Wednesday, October 18, 2006

Eugenic Ideology, Past and Present

I thank you for the invitation to join this blog and offer the following as an outline of the kinds of things I am interested in.

In America, ideology, memory, and history reflect a deeply embedded racialized scientism, the reverberations of which are visible in all kinds of social institutions from medicine and criminal justice, to labor policy and, of course, education. Meaningful debate regarding the translation of ideologies from the past, specifically eugenic ideology, into current debates concerning educational standards, disability and civil rights, ability testing, and class inequity is challenging for a number of reasons. First, positivistic proscriptions in an era that demands ‘evidence’ based research leave little room for qualitative or intuitive understandings. Second, if we consider the seductive ability of ideology to objectify moral sentiment and motivate action, along with the extent to which ideology defines the structures through which individuals understand the world, it becomes apparent that fear of our own complicity may play a role as well. Third, a Puritan inspired form of social discourse casts our participation in such a dialogue as a competitive bid to convince others that what we believe is right, rather than as a process of exploration and discovery. Discourse of the latter type provides an opportunity for reinterpretation of deeply embedded collective memory whereas the former reinforces the hidden elements of the boundaries of our thinking.

During the first half of the twentieth century, eugenic ideology provided imperatives and proscriptions which governed public conceptions of race, class, and gender, and spawned deep commitment among followers. Class, race, gender and status politics are still part of the discourse, but the argument is really about the interpretation of reality, rooted not only in past/present time dimensions, but also in inherent contradictions within social systems (Bodnar 1992). Schooling everywhere has long been a site of enactment for these interpretations, dictated by whomever holds power. Due, in part, to the function of collective memory, this insidious eugenic and social engineering discourse was advanced on a number of fronts throughout the twentieth century, resulting in a national dialogue about intelligence, ability, and degeneracy that has been largely defined by racialized scientism. Clearly then, effective rebuttal to the current climate will require an integrated effort.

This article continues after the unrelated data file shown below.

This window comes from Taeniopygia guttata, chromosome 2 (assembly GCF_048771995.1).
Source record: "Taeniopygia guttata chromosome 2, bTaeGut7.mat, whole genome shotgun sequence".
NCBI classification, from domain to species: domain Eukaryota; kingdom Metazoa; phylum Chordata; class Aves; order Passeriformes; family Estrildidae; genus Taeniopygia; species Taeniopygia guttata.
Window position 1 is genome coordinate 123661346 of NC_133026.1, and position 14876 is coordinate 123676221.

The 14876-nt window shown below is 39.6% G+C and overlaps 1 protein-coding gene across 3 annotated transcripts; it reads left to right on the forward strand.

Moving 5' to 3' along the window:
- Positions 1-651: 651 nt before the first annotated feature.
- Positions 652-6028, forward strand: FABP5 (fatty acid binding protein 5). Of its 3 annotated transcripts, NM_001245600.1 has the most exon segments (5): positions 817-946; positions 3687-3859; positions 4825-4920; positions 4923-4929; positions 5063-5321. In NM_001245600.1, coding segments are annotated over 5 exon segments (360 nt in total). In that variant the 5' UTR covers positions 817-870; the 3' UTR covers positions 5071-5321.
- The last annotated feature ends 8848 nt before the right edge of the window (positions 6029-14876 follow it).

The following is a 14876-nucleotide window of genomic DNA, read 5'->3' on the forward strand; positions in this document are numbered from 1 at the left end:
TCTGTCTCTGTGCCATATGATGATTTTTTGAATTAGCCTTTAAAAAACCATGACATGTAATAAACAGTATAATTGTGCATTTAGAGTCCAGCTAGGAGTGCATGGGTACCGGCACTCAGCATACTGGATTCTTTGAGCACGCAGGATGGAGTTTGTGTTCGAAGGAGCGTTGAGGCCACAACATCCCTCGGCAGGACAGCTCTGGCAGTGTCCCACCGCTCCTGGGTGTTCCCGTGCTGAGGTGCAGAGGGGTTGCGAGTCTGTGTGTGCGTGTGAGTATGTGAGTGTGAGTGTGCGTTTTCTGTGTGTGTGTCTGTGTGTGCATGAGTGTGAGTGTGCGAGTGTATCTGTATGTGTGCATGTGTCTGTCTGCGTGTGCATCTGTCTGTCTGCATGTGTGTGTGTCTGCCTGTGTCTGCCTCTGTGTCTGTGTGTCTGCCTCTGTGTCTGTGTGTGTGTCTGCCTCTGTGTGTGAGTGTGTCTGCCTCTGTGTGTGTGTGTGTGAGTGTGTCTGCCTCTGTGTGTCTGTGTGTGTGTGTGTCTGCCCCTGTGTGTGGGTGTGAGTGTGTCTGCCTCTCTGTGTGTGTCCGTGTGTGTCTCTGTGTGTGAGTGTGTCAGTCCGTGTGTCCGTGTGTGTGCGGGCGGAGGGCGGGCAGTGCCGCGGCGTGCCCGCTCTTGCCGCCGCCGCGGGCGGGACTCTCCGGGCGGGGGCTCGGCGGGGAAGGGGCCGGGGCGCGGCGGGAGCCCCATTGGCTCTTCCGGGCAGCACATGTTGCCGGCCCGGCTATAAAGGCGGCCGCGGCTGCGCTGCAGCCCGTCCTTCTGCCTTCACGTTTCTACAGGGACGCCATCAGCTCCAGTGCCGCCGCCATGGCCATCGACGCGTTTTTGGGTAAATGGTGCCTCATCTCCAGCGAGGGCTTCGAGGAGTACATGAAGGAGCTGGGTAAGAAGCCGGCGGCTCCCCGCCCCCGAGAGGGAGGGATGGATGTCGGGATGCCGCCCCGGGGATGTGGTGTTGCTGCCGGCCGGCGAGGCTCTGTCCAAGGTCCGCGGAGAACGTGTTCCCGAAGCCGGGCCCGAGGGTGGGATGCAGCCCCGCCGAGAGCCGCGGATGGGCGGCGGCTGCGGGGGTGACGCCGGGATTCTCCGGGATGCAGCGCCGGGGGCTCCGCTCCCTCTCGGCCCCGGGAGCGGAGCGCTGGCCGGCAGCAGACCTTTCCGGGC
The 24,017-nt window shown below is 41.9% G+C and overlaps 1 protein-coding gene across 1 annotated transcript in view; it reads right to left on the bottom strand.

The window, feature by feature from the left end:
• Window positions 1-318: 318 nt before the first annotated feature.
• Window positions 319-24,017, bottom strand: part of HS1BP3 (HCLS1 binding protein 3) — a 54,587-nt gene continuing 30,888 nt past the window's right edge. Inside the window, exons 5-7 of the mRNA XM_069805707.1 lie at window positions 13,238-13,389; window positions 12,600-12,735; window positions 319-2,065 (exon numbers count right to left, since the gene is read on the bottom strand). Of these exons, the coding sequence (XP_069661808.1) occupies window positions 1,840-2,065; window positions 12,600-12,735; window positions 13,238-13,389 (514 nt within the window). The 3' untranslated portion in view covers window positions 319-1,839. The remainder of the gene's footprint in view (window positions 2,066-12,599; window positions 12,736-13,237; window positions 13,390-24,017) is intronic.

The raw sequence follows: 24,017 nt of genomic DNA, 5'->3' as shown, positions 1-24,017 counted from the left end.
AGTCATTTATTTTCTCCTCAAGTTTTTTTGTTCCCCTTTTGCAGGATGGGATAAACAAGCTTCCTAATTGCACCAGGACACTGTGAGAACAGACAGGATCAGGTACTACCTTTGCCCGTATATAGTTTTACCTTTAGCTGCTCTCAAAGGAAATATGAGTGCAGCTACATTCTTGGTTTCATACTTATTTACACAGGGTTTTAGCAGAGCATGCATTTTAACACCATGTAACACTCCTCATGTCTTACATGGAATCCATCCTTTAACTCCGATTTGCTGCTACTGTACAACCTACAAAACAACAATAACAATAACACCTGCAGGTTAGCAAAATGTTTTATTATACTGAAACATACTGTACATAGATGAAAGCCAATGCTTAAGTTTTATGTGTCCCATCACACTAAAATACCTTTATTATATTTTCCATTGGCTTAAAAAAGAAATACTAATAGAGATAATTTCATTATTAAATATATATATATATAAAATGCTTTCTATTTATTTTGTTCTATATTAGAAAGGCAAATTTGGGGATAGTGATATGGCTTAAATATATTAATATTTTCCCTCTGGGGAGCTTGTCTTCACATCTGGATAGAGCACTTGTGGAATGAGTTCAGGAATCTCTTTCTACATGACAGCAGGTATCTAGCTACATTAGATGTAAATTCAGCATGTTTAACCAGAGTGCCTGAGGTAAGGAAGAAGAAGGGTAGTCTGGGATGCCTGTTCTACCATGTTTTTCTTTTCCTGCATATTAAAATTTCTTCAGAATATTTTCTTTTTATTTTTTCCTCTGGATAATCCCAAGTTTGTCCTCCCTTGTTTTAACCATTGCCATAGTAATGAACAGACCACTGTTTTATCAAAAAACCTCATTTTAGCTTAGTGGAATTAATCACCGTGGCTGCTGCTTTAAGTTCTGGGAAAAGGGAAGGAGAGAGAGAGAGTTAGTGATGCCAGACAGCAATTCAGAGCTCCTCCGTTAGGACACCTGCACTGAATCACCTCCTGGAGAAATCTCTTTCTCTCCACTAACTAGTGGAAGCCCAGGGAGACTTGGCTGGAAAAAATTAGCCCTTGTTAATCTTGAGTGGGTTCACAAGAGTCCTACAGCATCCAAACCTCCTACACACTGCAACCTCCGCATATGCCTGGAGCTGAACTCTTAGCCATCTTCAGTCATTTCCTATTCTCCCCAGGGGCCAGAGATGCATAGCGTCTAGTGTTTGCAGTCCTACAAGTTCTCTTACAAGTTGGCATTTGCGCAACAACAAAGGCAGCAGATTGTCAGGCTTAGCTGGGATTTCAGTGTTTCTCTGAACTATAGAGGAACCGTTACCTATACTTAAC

Within schools, we remain mired in a rut that was laid long ago while recent initiatives from the right serve to solidify, rather than break down, ideological form and function. Sorting, testing, tracking, ‘gifted’ and vocational education, international test score comparisons, financial inequity, non-English speaking students, vouchers, privatization, ‘at risk’ students, and new forms of ‘apartheid schooling,’ characterize the national dialogue about schooling today. So, how far have we come? Bashing public education has always been something of a national pastime, but to criticize the 2001 reauthorization of the Elementary and Secondary Education Act positions one as a person who advocates ‘leaving children behind’ or, perhaps, one who does not wish to be ‘accountable’ to the American public. I am interested in examining the ideological roots of governmental uses of eugenically rooted ideology to impose what Nancy Ordover (2003) refers to as the ‘technofix’ on the underclass.

Examples abound of the ability of the purveyors of official culture to divert attention from meaningful correctives across a broad spectrum of social policy at the same time as they fortify the economic and political context in which inequity thrives. And so we find ourselves, fifty-two years after the Brown v. Board of Education decision in a state of what Kozol (2005) has called apartheid schooling. If, as Grumet (1988) observed, school curriculum is best defined as what the older generation chooses to tell the younger, then it becomes the task of schools to dictate not only what we remember of the past, but what we believe about the present and hope for the future. Ideology is insidious, but it can also be transformative – I hope to contribute to an autobiographical national dialogue that can get us there.

Bodnar, J. (1992). Remaking America: Public Memory, Commemoration, and Patriotism in the Twentieth Century. Princeton, NJ, Princeton University Press.

Grumet, M. (1988). Bitter Milk: Women and Teaching. Amherst, University of Massachusetts Press.

Kozol, J. (2005). The Shame of the Nation: The Restoration of Apartheid Schooling in America. New York, Crown.

Ordover, N. (2003). American eugenics: race, queer anatomy, and the science of nationalism. Minneapolis, University of Minnesota Press.

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